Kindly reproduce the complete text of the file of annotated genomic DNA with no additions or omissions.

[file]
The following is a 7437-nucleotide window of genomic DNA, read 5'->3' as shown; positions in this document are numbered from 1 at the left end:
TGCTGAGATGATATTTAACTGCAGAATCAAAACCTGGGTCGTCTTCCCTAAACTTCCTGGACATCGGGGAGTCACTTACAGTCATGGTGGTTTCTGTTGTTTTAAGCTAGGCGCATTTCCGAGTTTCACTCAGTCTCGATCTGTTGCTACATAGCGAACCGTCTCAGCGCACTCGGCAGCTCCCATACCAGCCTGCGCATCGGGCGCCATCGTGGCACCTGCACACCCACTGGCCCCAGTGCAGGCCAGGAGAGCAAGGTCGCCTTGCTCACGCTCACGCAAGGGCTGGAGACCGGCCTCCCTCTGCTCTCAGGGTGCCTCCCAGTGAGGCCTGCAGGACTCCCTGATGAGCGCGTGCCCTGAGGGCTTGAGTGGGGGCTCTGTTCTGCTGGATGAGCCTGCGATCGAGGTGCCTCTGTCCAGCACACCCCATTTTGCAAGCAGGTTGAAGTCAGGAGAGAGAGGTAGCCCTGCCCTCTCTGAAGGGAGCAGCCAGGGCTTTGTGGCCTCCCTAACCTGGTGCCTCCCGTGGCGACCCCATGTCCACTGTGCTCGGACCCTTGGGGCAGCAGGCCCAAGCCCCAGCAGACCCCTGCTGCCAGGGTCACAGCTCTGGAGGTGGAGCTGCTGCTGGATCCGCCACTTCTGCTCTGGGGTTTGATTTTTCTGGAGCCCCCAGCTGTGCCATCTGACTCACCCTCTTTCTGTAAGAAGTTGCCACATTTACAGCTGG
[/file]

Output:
The following is a 7437-nucleotide window of genomic DNA, read 5'->3' as shown; positions in this document are numbered from 1 at the left end:
TGCTGAGATGATATTTAACTGCAGAATCAAAACCTGGGTCGTCTTCCCTAAACTTCCTGGACATCGGGGAGTCACTTACAGTCATGGTGGTTTCTGTTGTTTTAAGCTAGGCGCATTTCCGAGTTTCACTCAGTCTCGATCTGTTGCTACATAGCGAACCGTCTCAGCGCACTCGGCAGCTCCCATACCAGCCTGCGCATCGGGCGCCATCGTGGCACCTGCACACCCACTGGCCCCAGTGCAGGCCAGGAGAGCAAGGTCGCCTTGCTCACGCTCACGCAAGGGCTGGAGACCGGCCTCCCTCTGCTCTCAGGGTGCCTCCCAGTGAGGCCTGCAGGACTCCCTGATGAGCGCGTGCCCTGAGGGCTTGAGTGGGGGCTCTGTTCTGCTGGATGAGCCTGCGATCGAGGTGCCTCTGTCCAGCACACCCCATTTTGCAAGCAGGTTGAAGTCAGGAGAGAGAGGTAGCCCTGCCCTCTCTGAAGGGAGCAGCCAGGGCTTTGTGGCCTCCCTAACCTGGTGCCTCCCGTGGCGACCCCATGTCCACTGTGCTCGGACCCTTGGGGCAGCAGGCCCAAGCCCCAGCAGACCCCTGCTGCCAGGGTCACAGCTCTGGAGGTGGAGCTGCTGCTGGATCCGCCACTTCTGCTCTGGGGTTTGATTTTTCTGGAGCCCCCAGCTGTGCCATCTGACTCACCCTCTTTCTGTAAGAAGTTGCCACATTTACAGCTGG